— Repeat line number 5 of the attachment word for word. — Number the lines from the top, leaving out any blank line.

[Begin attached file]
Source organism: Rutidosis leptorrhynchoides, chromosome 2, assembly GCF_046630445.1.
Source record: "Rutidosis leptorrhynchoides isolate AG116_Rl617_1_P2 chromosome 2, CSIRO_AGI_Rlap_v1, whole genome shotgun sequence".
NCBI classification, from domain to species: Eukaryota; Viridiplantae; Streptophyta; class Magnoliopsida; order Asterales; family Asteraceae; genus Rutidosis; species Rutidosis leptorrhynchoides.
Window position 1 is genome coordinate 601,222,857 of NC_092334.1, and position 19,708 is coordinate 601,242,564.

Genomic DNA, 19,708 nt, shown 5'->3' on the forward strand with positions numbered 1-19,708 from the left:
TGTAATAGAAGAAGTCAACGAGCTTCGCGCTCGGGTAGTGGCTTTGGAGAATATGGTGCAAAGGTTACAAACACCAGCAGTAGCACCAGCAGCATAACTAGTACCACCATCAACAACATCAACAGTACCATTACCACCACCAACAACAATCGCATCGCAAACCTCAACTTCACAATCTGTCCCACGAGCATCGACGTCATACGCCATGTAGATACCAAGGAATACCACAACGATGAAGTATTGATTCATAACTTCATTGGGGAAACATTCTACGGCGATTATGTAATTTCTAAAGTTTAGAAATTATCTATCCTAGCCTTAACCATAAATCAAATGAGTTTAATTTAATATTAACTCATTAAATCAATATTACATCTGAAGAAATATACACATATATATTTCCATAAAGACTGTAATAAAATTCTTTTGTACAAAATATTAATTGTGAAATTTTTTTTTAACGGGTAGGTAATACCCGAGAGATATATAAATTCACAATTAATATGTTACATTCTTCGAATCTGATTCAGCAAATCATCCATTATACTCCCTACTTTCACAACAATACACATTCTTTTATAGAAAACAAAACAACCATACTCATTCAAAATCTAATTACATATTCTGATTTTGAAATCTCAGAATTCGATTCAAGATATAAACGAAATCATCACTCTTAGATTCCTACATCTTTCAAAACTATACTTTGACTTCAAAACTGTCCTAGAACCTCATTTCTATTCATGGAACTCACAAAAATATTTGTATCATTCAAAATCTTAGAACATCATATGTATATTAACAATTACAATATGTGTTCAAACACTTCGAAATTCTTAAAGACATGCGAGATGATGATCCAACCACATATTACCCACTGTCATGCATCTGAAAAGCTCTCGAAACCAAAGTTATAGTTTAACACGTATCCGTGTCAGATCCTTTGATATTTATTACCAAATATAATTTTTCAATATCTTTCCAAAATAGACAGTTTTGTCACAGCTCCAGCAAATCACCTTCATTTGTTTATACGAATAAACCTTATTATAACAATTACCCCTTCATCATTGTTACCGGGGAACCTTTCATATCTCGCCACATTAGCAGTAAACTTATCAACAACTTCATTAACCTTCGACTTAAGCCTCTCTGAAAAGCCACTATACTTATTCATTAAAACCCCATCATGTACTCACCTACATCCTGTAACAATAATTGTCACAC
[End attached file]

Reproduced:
Genomic DNA, 19,708 nt, shown 5'->3' on the forward strand with positions numbered 1-19,708 from the left: